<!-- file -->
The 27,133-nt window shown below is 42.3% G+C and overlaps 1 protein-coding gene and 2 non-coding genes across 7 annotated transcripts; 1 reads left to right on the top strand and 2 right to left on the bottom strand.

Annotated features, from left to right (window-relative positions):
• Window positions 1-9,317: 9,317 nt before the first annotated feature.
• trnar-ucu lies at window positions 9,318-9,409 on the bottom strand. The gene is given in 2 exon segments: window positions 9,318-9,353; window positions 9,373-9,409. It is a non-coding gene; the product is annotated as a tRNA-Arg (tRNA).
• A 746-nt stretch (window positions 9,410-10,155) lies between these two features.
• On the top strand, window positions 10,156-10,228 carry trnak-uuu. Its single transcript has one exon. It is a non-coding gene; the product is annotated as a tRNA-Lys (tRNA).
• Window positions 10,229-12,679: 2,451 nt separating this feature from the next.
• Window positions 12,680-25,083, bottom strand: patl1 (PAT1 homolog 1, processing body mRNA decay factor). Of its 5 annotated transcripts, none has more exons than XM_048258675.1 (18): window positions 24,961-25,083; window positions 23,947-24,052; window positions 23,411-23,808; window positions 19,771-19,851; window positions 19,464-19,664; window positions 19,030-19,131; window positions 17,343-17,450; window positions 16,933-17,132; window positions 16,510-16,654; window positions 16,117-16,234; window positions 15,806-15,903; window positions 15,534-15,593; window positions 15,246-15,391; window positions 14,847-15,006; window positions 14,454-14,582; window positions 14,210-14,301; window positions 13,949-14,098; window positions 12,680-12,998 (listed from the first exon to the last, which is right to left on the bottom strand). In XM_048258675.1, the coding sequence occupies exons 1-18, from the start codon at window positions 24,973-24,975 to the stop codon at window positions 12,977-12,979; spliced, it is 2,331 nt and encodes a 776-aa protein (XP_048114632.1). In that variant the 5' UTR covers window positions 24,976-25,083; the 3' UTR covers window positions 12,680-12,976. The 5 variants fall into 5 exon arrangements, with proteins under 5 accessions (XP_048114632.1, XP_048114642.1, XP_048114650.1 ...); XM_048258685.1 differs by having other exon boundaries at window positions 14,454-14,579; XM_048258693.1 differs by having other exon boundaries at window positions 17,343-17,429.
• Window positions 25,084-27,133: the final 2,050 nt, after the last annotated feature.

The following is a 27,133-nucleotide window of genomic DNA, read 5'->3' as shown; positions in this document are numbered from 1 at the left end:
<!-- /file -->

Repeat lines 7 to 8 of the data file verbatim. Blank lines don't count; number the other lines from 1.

• Window positions 10,229-12,679: 2,451 nt separating this feature from the next.
• Window positions 12,680-25,083, bottom strand: patl1 (PAT1 homolog 1, processing body mRNA decay factor). Of its 5 annotated transcripts, none has more exons than XM_048258675.1 (18): window positions 24,961-25,083; window positions 23,947-24,052; window positions 23,411-23,808; window positions 19,771-19,851; window positions 19,464-19,664; window positions 19,030-19,131; window positions 17,343-17,450; window positions 16,933-17,132; window positions 16,510-16,654; window positions 16,117-16,234; window positions 15,806-15,903; window positions 15,534-15,593; window positions 15,246-15,391; window positions 14,847-15,006; window positions 14,454-14,582; window positions 14,210-14,301; window positions 13,949-14,098; window positions 12,680-12,998 (listed from the first exon to the last, which is right to left on the bottom strand). In XM_048258675.1, the coding sequence occupies exons 1-18, from the start codon at window positions 24,973-24,975 to the stop codon at window positions 12,977-12,979; spliced, it is 2,331 nt and encodes a 776-aa protein (XP_048114632.1). In that variant the 5' UTR covers window positions 24,976-25,083; the 3' UTR covers window positions 12,680-12,976. The 5 variants fall into 5 exon arrangements, with proteins under 5 accessions (XP_048114632.1, XP_048114642.1, XP_048114650.1 ...); XM_048258685.1 differs by having other exon boundaries at window positions 14,454-14,579; XM_048258693.1 differs by having other exon boundaries at window positions 17,343-17,429.